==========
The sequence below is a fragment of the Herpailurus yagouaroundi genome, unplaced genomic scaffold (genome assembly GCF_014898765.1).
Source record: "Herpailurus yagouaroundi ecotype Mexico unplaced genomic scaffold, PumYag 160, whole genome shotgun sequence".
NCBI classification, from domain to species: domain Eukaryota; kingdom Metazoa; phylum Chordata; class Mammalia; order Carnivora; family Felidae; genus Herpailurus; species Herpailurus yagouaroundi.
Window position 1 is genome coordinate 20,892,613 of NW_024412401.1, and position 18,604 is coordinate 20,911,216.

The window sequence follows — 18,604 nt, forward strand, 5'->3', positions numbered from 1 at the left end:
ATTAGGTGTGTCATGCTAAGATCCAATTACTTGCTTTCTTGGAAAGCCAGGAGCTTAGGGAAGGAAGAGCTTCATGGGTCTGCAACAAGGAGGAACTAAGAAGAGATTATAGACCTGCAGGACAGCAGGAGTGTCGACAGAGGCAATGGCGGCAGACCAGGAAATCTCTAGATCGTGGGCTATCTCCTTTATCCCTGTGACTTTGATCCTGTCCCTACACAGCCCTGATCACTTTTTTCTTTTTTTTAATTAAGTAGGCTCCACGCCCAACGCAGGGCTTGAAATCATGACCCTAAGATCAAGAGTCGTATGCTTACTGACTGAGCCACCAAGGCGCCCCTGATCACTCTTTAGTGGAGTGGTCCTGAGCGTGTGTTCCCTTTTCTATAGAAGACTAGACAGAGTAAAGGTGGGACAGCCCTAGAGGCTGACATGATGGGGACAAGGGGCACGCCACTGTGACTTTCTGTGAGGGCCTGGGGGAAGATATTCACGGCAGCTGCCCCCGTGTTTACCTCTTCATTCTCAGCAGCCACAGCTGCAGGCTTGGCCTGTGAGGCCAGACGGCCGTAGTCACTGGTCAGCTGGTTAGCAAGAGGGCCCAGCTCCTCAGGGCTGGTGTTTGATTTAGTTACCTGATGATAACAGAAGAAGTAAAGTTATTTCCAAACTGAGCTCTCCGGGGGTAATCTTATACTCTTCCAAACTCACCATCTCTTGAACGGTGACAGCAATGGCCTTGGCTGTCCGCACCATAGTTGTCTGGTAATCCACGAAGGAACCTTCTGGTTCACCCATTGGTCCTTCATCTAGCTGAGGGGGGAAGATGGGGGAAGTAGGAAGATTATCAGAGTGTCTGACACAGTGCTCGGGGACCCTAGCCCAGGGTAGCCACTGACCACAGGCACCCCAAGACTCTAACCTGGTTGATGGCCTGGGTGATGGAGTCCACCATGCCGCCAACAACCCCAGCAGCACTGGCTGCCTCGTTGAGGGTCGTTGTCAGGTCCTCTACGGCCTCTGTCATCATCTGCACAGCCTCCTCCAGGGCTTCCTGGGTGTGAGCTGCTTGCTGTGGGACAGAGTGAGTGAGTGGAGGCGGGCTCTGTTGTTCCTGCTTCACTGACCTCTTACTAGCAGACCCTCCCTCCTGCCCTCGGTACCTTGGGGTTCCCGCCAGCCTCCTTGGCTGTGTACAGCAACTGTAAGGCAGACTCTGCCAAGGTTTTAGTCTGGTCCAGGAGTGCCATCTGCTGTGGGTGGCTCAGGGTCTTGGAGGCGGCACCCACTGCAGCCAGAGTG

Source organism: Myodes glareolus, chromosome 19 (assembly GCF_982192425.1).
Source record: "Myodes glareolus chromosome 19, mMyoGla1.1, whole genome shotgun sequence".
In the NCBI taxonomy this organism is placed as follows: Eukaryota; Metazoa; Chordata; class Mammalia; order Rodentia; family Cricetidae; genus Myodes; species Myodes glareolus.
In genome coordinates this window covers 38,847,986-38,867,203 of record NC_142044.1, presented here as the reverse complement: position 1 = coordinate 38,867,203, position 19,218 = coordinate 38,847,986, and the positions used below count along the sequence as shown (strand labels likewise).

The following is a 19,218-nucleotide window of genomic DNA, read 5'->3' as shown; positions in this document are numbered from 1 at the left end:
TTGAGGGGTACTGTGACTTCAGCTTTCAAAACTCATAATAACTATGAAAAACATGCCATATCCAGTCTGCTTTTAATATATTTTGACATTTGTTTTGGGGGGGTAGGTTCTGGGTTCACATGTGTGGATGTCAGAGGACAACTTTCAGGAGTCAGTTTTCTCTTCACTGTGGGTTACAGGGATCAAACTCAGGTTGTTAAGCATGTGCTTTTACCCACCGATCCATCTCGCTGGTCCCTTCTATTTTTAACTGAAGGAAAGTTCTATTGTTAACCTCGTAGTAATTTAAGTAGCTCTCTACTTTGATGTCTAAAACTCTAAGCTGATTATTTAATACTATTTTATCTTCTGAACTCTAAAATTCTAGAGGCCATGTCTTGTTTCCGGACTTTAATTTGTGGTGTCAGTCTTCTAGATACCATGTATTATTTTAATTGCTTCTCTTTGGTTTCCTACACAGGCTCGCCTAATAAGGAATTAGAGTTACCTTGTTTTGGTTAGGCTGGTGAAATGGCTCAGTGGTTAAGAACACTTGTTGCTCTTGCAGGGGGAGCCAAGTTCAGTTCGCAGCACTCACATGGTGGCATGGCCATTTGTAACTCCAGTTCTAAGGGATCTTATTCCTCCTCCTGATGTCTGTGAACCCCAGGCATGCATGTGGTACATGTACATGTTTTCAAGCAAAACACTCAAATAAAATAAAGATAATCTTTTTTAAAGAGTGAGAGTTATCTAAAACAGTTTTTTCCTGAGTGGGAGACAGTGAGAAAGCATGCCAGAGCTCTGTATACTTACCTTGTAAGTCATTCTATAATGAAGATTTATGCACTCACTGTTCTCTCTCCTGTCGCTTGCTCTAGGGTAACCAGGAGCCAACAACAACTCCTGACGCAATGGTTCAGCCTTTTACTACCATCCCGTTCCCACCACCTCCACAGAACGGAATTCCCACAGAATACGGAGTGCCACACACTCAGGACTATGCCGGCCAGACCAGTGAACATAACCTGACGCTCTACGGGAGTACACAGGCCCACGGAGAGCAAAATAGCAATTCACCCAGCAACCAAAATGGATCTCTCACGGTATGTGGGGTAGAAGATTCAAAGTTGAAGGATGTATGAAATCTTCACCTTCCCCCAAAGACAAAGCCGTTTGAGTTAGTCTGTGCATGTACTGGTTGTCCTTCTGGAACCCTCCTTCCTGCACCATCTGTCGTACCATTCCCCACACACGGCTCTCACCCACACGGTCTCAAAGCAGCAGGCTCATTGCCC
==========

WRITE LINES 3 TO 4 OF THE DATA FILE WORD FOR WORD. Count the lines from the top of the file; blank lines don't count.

NCBI classification, from domain to species: domain Eukaryota; kingdom Metazoa; phylum Chordata; class Mammalia; order Carnivora; family Felidae; genus Herpailurus; species Herpailurus yagouaroundi.
Window position 1 is genome coordinate 20,892,613 of NW_024412401.1, and position 18,604 is coordinate 20,911,216.